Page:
On 9 July 2004, the International Court of Justice, in The Hague, gave its advisory opinion on the question of the legality of the separation barrier being built by Israel. The opinion was given pursuant to the request of the UN General Assembly of 3 December 2004.
Israel refused to cooperate in the proceeding, contending that the court did not have jurisdiction to hear the matter. In a document that it submitted to the court, Israel argued that the question involved was political and not legal, and should be dealt with bilaterally, between it and the Palestinians. In a majority decision, the court denied Israel's argument. In a minority opinion, one of the judges held that the court did not have sufficient information to render an opinion on the question, and thus lacked the authority to hear it. Before dealing with the substantive matters, the court explained that its opinion related only to those sections of the separation barrier that were built, or will be built outside the Green Line [in the Occupied Territories].
The first main issue discussed in the opinion relates to the effects of the barrier on the right of the Palestinian people to self-determination. The court "recorded" the promise made by Israel that the barrier was intended only as a temporary security measure. However, the court pointed out that there is a grave fear that the barrier's route would create "facts on the ground" that lead to the de facto annexation of the territory and determination of the future borders between Israel and a Palestinian state. The court believed that de facto annexation of parts of the West Bank by Israel would violate the right to Palestinian self-determination.
The second major issue involved the legality of the barrier in light of international humanitarian law. The court rejected Israel's argument that the Fourth Geneva Convention does not apply in the Occupied Territories because the West Bank and the Gaza Strip were never part of a sovereign state. On this point, the court held that, insofar as the territories fell into Israel's hands as a result of war with two states that are party to the Convention, the state must exercise control over the said territory in accordance with the provisions of the Convention.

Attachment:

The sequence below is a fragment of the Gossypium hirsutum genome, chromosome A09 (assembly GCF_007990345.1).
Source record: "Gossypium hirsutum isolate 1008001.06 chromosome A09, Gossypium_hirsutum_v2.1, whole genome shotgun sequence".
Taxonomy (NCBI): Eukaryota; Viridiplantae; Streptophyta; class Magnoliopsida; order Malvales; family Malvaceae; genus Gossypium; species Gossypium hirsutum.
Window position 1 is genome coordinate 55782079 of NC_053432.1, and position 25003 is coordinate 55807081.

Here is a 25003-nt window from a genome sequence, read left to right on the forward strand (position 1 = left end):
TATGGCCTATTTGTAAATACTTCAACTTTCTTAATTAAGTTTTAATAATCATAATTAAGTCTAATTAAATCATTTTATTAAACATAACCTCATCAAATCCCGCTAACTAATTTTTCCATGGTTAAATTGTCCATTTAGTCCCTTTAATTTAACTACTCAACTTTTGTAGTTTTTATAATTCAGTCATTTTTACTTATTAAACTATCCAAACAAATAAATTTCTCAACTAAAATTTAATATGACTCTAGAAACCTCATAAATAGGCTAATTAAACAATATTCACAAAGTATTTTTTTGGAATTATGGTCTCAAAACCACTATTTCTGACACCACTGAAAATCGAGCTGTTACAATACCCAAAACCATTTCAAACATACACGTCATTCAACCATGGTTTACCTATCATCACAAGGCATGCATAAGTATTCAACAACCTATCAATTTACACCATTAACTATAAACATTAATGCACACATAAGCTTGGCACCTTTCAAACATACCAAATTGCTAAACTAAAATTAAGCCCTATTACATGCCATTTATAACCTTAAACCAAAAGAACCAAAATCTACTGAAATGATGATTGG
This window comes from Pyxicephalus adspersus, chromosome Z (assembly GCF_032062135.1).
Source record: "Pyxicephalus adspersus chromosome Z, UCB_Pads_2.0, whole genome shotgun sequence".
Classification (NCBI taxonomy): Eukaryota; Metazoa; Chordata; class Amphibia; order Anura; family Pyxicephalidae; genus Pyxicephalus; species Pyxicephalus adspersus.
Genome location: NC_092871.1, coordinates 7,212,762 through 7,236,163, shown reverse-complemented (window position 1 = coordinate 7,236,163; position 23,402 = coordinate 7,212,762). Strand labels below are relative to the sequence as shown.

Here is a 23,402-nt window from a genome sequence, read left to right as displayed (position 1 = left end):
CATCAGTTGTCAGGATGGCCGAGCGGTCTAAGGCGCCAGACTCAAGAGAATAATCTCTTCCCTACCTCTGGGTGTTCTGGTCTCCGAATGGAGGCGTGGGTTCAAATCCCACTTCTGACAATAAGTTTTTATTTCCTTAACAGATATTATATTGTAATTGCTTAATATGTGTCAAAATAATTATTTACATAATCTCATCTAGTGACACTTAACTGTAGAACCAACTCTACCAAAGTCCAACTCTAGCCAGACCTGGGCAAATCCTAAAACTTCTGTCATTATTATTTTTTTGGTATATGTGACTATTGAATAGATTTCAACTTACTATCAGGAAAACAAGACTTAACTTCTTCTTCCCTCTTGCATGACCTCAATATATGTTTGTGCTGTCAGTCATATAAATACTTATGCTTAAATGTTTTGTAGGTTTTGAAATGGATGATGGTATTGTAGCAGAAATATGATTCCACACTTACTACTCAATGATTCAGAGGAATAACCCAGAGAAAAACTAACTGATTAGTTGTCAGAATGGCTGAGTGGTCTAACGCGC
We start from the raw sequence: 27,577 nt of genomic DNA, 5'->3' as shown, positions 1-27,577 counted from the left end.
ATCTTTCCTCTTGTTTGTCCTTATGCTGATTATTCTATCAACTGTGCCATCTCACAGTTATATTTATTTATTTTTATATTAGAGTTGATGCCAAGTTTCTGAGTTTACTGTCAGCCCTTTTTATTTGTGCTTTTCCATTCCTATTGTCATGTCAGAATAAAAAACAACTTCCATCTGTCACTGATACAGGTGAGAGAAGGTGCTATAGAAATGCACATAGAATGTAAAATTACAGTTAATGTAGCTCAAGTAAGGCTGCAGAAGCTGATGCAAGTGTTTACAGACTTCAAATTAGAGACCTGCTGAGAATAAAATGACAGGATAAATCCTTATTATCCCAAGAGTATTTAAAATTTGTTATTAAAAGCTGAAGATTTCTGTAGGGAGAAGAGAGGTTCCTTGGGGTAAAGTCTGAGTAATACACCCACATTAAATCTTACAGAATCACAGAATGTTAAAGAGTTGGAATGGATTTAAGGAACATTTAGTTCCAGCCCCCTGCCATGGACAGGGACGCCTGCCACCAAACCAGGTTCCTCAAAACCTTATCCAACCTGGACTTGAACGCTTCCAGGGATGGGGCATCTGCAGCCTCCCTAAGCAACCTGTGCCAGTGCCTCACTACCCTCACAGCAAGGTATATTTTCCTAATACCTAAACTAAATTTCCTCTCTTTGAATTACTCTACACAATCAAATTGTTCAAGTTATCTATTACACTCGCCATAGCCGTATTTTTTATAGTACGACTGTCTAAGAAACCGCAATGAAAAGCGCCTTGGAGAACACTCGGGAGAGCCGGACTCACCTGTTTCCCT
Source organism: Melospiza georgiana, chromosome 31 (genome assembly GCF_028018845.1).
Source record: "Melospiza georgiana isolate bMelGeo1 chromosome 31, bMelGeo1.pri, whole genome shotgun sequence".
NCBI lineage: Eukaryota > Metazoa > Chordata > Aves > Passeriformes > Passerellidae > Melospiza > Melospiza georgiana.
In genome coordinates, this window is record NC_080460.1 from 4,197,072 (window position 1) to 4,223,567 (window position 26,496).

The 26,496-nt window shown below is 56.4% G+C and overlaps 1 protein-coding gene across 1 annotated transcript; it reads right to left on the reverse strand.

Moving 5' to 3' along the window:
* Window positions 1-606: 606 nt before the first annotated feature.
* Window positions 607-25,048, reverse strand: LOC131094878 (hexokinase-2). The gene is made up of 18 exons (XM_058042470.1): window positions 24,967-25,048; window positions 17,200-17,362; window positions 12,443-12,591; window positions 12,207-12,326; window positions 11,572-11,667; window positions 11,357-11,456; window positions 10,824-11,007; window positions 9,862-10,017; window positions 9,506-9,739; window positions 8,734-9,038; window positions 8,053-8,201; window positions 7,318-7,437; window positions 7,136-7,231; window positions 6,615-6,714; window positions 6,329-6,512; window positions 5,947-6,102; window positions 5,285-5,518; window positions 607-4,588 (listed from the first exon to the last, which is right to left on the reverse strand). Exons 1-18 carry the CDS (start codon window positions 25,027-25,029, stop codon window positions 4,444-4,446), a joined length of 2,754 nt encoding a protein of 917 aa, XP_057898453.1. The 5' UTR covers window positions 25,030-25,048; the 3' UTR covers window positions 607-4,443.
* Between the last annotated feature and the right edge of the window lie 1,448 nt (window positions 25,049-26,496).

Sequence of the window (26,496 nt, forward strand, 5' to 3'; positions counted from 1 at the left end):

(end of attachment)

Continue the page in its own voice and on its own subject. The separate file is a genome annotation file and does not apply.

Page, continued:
Specifically, the court found that the separation barrier is intended to assist the settlements, the establishment of which violates Article 49 of the Convention. Also, the court pointed out that the restrictions placed on the local population located between the barrier and the Green Line are liable to lead to abandonment of the land, which also constitutes a violation of Article 49. In addition, the opinion stated that taking control of private land to build the barrier injured private property owners, and thus violated Articles 46 and 52 of the Hague Regulations of 1907 and of Article 53 of the Fourth Geneva Convention.
The third major issue that the court dealt with involved the legality of the barrier under international human rights law. In this context, the court stated unequivocally, and contrary to the position held by Israel, that international human rights law applies in its entirety in occupied territory, along with humanitarian law. The court ruled that the separation barrier violates rights set forth in conventions to which Israel is party. The court mentioned the rights to freedom of movement and the right against invasion of privacy of home and family, which are enshrined in Articles 12 and 17 of the International Covenant on Civil and Political Rights, and the right to work, to an adequate standard of living, health, and education, which are enshrined in Articles 6, 11, 12, and 13 of the International covenant on Economic, Social and Cultural rights.
It should be mentioned that the opinion dealt briefly with Israel's argument that violation of these rights is justified under international law because they are intended for legitimate security purposes. The court stated that Israel has the right and duty to protect its citizens against violence, but its defensive actions must comply with international law. The brief discussion on the possible security justifications for the route of the barrier resulted, in part, from Israel's refusal to present its arguments to the court, and from its decision to suffice with a written statement contending the court lacked jurisdiction.
In its conclusion, the court stated that Israel must cease construction of the barrier, dismantle the parts of the barrier that were built inside the West Bank, revoke the orders issued relating to its construction, and compensate the Palestinians who suffered losses as a result of the barrier. The court also called on the international community to refrain from assisting in maintaining the unlawful situation that has arisen following construction of the barrier, and to take legal measures to cease Israel's violations and to ensure enforcement of the Fourth Geneva Convention.